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The Whole Story - Alfa Romeo Aerodinamica Spider

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It could have been Alfa’s answer to Auto Union and Mercedes – instead, it vanished into obscurity.

It looks like the car Batman would have driven in his pre-Hollywood movie days – long, sleek and vaguely sinister. Batman, however, made his first comic-book appearance in May 1939, and this car predates that by several years. The Alfa Romeo Aerodynamica Spider was so advanced, it even surpassed the imagination of 1930s comic-book artists.

The Aerodynamica Spider – colloquially known as the Aerospider – is one of the all-time great ‘might have beens’. It’s one of the earliest mid-engined sports racers, and its body was shaped according to the most advanced aerodynamic thinking of the time. It also pioneered a central driving position, 30 years before Ferrari’s 365P – and well over 50 years before the McLaren F1. If fate hadn’t intervened, it would have had Alfa V12 power, too. But fate did intervene, and the Aerospider’s potential was never realized.

Don’t go thinking this is some unproven concept car, though, which never turned a wheel in anger. It was certainly driven on the road in the late 1930s and may have been used in a few low-profile racing events before it was hidden away during WW2. But, until very recently, no-one knew exactly why, where or by whom the Aerospider was constructed. Now, thanks to painstaking research carried out by the current owner, a German enthusiast, the truth may finally have been revealed.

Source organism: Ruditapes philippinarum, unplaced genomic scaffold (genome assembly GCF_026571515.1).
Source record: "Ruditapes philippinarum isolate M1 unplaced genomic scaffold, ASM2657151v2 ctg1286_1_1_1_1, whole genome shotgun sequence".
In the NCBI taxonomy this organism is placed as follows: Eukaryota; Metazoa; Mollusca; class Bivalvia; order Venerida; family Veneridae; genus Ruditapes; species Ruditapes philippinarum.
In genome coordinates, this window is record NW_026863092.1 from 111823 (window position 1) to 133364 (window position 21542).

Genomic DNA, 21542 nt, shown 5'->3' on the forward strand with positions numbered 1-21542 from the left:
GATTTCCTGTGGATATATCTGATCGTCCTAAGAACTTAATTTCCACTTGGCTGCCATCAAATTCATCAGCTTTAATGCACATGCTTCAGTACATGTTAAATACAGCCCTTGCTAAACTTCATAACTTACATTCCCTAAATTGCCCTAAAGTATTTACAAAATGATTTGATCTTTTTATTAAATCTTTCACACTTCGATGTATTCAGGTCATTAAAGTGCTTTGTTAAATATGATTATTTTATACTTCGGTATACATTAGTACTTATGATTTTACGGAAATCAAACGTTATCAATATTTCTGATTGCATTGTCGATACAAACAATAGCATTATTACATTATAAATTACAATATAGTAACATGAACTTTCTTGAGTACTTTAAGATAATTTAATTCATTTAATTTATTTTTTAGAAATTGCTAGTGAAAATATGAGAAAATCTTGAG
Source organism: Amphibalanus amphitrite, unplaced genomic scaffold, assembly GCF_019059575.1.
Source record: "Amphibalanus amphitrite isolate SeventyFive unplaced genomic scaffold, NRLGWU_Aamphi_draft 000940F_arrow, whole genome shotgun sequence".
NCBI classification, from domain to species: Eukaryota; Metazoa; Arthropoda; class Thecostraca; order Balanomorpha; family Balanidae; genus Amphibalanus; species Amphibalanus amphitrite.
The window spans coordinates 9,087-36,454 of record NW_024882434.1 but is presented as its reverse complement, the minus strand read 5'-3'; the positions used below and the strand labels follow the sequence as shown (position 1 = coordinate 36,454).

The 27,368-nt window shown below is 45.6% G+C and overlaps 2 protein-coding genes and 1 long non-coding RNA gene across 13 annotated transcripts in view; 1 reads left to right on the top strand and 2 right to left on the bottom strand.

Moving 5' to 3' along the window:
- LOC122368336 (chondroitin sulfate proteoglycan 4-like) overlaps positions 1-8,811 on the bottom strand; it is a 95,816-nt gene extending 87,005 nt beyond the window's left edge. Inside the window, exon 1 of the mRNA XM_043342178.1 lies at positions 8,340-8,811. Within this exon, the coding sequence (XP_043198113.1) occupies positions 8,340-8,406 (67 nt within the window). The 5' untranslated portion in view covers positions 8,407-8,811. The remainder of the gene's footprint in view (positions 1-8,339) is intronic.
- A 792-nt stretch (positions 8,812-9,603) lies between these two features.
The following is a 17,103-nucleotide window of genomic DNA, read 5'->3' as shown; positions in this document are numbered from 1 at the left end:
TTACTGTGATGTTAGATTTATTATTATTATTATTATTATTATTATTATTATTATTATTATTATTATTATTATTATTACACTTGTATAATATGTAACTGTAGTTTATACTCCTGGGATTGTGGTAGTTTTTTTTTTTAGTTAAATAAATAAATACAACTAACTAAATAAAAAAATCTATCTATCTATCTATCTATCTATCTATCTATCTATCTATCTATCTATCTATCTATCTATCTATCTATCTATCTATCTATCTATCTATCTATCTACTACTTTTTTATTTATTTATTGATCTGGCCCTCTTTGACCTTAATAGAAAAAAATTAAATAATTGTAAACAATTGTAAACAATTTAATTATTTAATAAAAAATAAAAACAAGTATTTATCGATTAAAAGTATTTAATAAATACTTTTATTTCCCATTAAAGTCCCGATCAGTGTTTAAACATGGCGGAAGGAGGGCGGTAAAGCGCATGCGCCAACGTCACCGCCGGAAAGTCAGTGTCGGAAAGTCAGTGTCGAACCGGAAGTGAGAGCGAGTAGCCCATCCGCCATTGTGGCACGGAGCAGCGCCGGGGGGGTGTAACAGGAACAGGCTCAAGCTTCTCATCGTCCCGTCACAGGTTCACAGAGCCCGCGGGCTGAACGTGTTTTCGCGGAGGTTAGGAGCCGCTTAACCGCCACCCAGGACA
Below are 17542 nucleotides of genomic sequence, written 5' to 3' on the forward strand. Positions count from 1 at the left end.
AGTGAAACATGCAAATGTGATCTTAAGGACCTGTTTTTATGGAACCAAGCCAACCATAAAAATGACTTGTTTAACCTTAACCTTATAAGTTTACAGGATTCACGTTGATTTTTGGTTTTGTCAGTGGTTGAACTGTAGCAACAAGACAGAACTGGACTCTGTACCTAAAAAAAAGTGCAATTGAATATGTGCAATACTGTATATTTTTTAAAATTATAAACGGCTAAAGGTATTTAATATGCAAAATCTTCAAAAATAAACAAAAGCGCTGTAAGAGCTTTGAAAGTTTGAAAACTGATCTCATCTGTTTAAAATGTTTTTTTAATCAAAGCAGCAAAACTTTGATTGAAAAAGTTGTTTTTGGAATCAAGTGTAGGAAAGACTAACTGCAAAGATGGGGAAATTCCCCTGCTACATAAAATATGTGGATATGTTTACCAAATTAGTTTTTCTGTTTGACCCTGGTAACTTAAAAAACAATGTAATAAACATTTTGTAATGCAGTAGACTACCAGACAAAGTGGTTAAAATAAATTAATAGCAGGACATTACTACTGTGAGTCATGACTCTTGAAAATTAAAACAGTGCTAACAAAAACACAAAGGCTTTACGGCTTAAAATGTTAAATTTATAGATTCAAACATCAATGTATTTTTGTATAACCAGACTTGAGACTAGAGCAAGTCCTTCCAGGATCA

There are three key players in the Aerospider story. Four, if you include Mussolini; for it was his domineering presence, so the theory goes, that cast a long shadow over the project and was responsible for it being developed not at Alfa Romeo’s own factory but in the dockyards of a provincial town in what is now Croatia.

The central figure in the story is Alfa Romeo’s chief engineer, Vittorio Jano. In 1934 Alfa Romeo, which had dominated the race tracks of Europe for several years, received a nasty shock when Auto Union unveiled its mid-engined Type A ‘silver arrow’. Daimler-Benz also brought out the new Mercedes W25 – still front-engined, but powered by a dohc, supercharged straight-eight.

At a stroke, Alfa was put on the back foot and Italy’s national pride was at stake. Jano was under pressure to come up with a response, and quickly.

Time constraints meant that it wasn’t practical to experiment with an all-new chassis layout like the Auto Union’s. Instead, Jano opted to find more power by developing a V12 for a conventional front-engined single-seater. But he also – and this is where everything gets a bit murky – made a secret deal for a mid-engined Alfa Romeo sports racer to be made, literally, off-shore. And for this he turned to the Jankovits brothers, Gino and Oscar, who were relatively big fish in the small pond that was Fiume, an Italian outpost on the coast of modern Croatia.

Why did Jano take this unusual step? There are several possible reasons. The obvious one is deniability. If everything went pear-shaped, the mid-engined project could be swept under the carpet and no-one would be any the wiser. It would also be conveniently out of the sight-line of rival manufacturers. And, very importantly, Jano had family connections with the Jankovits brothers.